Television shows today (other than those mentioned above) have gone from bad to worse. Traditionally, the 8 o’clock hour has been called TV’s “family hour.”  But in a Parents Television Council (PTC) report on the 2000-2001season,  researchers reported the content of network programs dealt with subject matter inappropriate for children in the "family hour."  Its data revealed the mass of objectionable material has risen 24 percent since the group’s last family hour study conducted after the1998-1999 season.

      The PTC analysts viewed almost 200 hours of programming. They examined the broadcasts for violent (and sexual) material and foul language.  Findings show that family hour programming has become even less family-friendly.  Sexual material has fallen 17 percent to an average of 3.1 instances per hour, but they said it " is raunchier than in the previous years."  Sexual content in the 2000-2001 season dealt with issues such as pornography and oral sex which the PTC says used to be rare material.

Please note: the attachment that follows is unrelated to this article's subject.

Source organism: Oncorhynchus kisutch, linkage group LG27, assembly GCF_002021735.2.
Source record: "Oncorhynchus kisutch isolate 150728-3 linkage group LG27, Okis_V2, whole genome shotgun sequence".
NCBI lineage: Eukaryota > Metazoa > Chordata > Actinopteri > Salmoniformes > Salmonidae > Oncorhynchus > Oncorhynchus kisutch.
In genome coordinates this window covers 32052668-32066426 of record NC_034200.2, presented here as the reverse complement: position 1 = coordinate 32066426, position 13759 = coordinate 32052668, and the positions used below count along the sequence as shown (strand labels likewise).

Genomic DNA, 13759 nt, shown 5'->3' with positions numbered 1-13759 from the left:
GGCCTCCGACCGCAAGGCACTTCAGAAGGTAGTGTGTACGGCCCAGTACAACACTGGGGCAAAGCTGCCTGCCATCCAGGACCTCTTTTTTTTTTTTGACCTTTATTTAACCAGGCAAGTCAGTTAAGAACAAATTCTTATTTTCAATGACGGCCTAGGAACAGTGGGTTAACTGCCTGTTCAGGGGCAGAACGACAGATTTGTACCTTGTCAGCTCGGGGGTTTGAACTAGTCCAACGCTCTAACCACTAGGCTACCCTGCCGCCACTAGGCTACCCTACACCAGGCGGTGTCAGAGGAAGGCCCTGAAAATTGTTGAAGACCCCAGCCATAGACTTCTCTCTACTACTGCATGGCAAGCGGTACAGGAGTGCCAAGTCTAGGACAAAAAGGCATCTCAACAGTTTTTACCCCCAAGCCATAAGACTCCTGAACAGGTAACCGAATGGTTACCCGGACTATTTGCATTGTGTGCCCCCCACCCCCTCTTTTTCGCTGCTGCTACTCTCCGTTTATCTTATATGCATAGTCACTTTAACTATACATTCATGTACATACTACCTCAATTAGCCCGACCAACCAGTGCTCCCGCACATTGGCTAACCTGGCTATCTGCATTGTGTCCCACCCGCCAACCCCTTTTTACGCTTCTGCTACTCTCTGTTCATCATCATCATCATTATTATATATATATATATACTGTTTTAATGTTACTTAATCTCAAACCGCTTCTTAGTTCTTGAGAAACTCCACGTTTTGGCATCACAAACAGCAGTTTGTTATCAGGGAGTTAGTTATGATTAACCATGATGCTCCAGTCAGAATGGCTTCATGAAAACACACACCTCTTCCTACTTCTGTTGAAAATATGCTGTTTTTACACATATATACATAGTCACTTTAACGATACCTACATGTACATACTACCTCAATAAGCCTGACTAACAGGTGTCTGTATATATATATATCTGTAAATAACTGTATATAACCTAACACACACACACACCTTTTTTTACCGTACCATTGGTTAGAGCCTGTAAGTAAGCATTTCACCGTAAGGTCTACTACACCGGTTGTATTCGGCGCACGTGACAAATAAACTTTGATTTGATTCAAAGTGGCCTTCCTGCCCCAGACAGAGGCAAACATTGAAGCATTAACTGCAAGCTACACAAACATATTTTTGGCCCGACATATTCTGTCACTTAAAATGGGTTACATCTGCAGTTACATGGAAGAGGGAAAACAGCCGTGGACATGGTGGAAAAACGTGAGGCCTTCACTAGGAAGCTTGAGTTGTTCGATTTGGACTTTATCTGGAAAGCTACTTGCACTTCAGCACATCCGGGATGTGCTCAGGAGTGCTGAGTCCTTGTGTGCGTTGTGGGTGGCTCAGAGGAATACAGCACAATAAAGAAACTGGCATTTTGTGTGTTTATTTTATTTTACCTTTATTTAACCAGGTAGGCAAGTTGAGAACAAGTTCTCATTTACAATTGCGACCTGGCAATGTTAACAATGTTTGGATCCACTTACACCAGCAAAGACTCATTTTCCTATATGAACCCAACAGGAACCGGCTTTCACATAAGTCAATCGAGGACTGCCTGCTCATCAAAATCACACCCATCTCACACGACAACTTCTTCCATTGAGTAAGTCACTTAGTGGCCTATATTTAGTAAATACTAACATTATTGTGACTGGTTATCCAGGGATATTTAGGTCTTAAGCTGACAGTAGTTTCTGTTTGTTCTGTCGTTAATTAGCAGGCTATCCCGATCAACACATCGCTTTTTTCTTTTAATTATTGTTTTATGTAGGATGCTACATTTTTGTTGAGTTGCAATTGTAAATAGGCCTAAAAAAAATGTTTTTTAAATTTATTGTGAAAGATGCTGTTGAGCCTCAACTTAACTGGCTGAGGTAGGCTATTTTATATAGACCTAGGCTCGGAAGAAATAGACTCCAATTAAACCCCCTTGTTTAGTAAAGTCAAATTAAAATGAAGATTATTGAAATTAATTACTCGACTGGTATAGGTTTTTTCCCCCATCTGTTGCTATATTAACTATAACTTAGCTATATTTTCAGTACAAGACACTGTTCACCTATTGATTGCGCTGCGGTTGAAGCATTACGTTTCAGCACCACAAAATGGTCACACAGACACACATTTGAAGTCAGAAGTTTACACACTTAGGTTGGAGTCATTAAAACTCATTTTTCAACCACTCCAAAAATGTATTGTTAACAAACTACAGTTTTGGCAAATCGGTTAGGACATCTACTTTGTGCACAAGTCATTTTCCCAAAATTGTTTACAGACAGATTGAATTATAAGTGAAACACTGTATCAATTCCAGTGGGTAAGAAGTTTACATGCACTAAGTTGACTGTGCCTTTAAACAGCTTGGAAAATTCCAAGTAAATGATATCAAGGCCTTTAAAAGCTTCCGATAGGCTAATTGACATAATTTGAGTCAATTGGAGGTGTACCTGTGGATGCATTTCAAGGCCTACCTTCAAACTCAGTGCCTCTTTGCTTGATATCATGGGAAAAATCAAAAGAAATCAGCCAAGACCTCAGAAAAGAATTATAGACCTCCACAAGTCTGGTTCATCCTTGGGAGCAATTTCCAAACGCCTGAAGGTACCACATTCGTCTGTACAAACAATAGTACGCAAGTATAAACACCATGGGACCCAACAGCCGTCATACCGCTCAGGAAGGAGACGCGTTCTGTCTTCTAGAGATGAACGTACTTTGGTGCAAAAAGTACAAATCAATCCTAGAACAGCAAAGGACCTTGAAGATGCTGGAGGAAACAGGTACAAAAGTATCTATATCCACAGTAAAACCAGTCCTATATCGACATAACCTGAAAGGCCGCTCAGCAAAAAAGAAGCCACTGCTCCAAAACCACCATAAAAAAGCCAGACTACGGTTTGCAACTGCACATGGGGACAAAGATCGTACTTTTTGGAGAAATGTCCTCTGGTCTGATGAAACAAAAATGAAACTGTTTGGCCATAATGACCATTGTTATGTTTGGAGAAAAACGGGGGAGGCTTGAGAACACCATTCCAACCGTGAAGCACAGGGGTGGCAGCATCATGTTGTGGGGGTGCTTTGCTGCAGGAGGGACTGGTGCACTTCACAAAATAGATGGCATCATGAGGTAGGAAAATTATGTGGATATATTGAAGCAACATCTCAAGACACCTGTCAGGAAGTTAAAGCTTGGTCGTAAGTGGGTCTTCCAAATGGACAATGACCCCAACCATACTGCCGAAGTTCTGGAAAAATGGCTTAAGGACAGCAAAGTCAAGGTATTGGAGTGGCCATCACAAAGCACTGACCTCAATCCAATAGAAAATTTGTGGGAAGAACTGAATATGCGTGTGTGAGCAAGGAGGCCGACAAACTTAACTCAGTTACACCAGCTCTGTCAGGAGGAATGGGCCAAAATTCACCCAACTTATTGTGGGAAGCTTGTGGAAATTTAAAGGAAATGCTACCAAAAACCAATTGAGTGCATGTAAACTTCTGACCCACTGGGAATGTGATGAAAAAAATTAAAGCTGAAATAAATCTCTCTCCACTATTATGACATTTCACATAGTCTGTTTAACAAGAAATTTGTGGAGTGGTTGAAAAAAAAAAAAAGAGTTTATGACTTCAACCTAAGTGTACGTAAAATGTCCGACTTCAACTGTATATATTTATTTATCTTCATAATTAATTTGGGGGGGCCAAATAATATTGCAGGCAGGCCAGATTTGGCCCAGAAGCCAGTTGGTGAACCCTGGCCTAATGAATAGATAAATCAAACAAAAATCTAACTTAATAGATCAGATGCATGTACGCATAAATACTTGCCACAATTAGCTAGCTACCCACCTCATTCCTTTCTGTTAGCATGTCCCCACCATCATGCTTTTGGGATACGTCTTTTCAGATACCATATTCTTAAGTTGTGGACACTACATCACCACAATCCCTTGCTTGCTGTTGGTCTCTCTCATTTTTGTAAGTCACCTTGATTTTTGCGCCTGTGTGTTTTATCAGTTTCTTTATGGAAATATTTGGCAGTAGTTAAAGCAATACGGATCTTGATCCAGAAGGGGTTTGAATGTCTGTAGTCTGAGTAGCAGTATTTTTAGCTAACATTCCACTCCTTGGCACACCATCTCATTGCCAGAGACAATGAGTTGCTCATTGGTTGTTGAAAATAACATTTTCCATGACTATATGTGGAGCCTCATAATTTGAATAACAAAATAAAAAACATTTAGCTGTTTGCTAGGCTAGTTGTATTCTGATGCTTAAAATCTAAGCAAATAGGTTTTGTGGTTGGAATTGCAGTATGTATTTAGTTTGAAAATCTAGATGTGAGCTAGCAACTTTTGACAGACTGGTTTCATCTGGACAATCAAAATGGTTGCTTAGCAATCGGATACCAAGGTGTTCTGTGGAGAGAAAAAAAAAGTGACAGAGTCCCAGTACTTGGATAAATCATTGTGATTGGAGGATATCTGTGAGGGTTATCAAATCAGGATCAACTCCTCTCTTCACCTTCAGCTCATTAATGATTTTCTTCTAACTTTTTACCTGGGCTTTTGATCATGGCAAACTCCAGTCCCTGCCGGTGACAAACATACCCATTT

Coarse language was up 78 percent to 2.6 instances per hour.  Incidents of violence increased 70 percent to 2.8 an hour.  Fifteen percent of violent incidents involved a gun and 51 percent some other weapon.

     The PTC determined that only 12 percent of last season’s family hour programs were appropriate for children.  That means 88% of the shows during family hour aren't family shows at all, but rather "terrorism" shows that create confusion and questions in children's minds.  
     Parents allowed their children to view these shows in large numbers. Rating figures indicated that an average of more than 10 million children were watching during "family hour."  UPN was the worst offender with more than 18 offensive incidents per hour – almost twice as many as the 9.12 incidents of second-place offender, NBC.  CBS earned the best rating with an average of just 3.22 offensive incidents per hour.